When you buy a house, there are all sort of surprises. Some are just odd, like the giant oriental rug we found in the backyard under a thick layer of weeds and ivy. I still can’t figure out how that happened. It had to be on purpose, but why?
But some surprises are very, very good. We moved into our house in early July back in 2009 and spent the first several months ignoring the unassuming tree in our front yard. After all, we had rooms to paint and many, many weeds to pull – like the ones covering the previously mentioned rug.
Then in early spring, the tree out front bloomed. Lovely, delicate white blooms that held the promise of spring when the temperatures were often still below freezing. That alone was a nice surprise, but then…those blooms turned into apricots! Up to this point, I am not sure I had ever seen an apricot tree, and I am certain that I had never had a fresh apricot. Now I had a whole tree full of them! That first year, we didn’t get many apricots. Most of them were at least partially eaten by the birds, squirrels, and assorted insects before we got to them, but I’ve learned how to manage them since then. I pick a lot early and let them ripen indoors. Then I eat only the ripest, freshest apricots plain. Finally, I make jam.
Now, I am deadly afraid of canning and was sure that I was going to give everyone botulism the first time I made this jam, but I’ve gotten over it…mostly. I boil the the jars beforehand to sanitize them, but I don’t boil them after filling. I simply keep the prepared jam in the fridge. From my various readings, it should keep this way for up to a year. I usually run out long before that, in large part because one of my husband’s favorite foods is a veggie meatball recipe with a sweet and sour sauce that includes apricot jam. (They are actually called nut balls, but I can’t bring myself to actually call them that!) I promise to post that recipe soon. In the meantime, I make jam more or less according to David Lebovitz’s recipe: http://www.davidlebovitz.com/2009/08/apricot-jam/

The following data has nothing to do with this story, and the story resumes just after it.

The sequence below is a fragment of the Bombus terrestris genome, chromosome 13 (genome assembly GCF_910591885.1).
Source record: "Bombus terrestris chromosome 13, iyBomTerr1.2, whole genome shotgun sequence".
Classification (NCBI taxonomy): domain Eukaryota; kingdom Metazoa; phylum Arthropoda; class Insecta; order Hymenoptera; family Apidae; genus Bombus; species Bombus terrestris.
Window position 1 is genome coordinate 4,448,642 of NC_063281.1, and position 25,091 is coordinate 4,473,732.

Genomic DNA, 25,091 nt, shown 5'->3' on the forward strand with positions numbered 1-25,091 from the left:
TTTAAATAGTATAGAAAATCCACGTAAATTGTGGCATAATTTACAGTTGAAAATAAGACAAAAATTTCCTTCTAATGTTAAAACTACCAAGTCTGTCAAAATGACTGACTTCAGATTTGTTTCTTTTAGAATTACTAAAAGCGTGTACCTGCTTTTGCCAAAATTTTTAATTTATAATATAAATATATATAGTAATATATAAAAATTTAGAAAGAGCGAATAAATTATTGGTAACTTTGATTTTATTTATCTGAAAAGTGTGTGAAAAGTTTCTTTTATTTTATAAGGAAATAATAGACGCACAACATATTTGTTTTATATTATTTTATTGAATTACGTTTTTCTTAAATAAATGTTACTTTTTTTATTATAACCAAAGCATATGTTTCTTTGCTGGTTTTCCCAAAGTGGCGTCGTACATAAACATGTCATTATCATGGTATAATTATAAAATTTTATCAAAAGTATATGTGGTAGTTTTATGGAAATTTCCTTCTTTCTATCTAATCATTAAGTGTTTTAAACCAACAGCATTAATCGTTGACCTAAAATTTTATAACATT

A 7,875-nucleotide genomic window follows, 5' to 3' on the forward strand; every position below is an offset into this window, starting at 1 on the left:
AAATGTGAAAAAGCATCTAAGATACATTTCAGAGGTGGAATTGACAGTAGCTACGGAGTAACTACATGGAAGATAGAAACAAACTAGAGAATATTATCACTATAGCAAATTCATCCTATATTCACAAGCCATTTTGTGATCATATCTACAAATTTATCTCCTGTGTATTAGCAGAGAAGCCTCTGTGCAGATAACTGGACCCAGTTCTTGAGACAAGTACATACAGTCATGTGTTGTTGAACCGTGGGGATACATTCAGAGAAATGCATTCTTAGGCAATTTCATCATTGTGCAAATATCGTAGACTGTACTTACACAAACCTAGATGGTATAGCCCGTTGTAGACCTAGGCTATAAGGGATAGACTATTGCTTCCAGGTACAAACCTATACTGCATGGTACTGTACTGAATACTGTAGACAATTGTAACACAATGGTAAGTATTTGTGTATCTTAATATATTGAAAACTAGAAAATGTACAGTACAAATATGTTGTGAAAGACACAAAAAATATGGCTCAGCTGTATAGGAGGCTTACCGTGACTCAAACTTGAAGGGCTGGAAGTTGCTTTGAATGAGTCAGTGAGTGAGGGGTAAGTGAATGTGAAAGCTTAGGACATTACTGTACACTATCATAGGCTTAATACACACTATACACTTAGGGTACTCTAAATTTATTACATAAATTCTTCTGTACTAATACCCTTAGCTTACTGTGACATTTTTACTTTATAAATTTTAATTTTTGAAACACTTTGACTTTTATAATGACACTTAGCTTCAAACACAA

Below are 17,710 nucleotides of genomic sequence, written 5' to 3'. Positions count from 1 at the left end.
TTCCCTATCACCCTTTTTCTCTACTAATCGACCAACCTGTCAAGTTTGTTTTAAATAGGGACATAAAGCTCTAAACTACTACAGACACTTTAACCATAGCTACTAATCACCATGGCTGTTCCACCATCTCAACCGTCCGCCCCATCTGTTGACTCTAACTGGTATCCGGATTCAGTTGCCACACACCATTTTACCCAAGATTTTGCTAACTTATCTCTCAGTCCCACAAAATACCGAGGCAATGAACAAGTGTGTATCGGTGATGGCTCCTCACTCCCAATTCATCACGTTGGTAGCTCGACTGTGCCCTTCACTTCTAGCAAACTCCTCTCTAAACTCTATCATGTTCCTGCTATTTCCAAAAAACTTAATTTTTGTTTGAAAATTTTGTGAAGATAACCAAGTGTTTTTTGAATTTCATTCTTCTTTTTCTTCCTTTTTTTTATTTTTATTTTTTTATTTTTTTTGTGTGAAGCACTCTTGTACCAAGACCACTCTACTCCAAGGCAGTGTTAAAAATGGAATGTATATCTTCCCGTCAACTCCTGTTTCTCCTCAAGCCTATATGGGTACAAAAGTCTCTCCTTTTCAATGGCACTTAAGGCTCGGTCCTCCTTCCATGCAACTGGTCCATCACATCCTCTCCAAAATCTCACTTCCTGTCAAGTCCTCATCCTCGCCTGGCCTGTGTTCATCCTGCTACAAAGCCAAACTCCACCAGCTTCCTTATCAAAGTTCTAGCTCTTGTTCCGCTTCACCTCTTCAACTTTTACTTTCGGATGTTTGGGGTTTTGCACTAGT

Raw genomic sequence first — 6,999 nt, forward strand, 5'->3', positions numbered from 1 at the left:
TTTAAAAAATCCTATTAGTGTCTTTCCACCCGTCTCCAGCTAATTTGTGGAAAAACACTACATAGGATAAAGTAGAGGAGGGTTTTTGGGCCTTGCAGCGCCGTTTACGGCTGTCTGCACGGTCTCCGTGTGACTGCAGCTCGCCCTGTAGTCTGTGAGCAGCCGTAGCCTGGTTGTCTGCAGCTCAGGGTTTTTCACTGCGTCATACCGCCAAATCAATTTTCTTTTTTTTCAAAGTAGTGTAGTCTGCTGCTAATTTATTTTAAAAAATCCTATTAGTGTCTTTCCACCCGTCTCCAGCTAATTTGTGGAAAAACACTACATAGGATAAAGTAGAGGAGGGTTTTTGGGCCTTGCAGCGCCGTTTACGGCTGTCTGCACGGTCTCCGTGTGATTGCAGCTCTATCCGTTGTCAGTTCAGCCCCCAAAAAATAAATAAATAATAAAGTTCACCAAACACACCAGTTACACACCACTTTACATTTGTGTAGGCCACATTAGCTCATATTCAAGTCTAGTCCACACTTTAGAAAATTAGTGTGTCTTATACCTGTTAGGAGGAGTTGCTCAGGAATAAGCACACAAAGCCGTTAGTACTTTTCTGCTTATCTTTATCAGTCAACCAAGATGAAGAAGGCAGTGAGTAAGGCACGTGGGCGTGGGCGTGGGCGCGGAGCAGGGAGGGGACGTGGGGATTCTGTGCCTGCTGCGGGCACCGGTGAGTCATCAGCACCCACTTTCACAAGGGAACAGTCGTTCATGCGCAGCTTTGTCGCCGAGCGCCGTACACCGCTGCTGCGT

But I don’t add kirsch. And I kinda guess on the amount of sugar since I don’t weigh the fruit or measure the puree. Finally, I’ve never tried the kernel in the jar thing. If you do, let me know how it turns out. So essentially I do this:
Per Mr. Lebovitz, you should use about 3/4 cup sugar for every cup of fruit puree. I’ve read that you can get away with a little less, but not much or it won’t jell properly. You can also use more if you like sweeter jam.
- 2 lbs fresh apricots
- 1/4 cup water
- 3 cups sugar
- 1 teaspoon freshly squeezed lemon juice (or a squirt from the little plastic yellow lemon. It works in a pinch).
Cut the apricots in half and extract the pits. Then, place the apricots in a stockpot or Dutch oven, and add the water. Cover the pot and cook, stirring frequently, until the apricots are tender and cooked through.
Add the sugar to the apricots and cook, uncovered, skimming off any foam that rises to the surface. As the mixture thickens and reduces, stir frequently to make sure the jam isn’t burning on the bottom. Cook until jelled and about 220ºF on a candy thermometer (or use David’s freezer plate method).
Once done, stir in the lemon juice and ladle the jam into clean jars. I sanitize my jars first by boiling them for about 10 min.
Once I fill the jars and put on the lids, I flip them upside down for about 30 minutes. I read this in a comment somewhere on the internet. The commenter had years of experience in jam making, so I figure it can’t hurt.
Let cool to room temperature. Once cool, refrigerate until ready to use.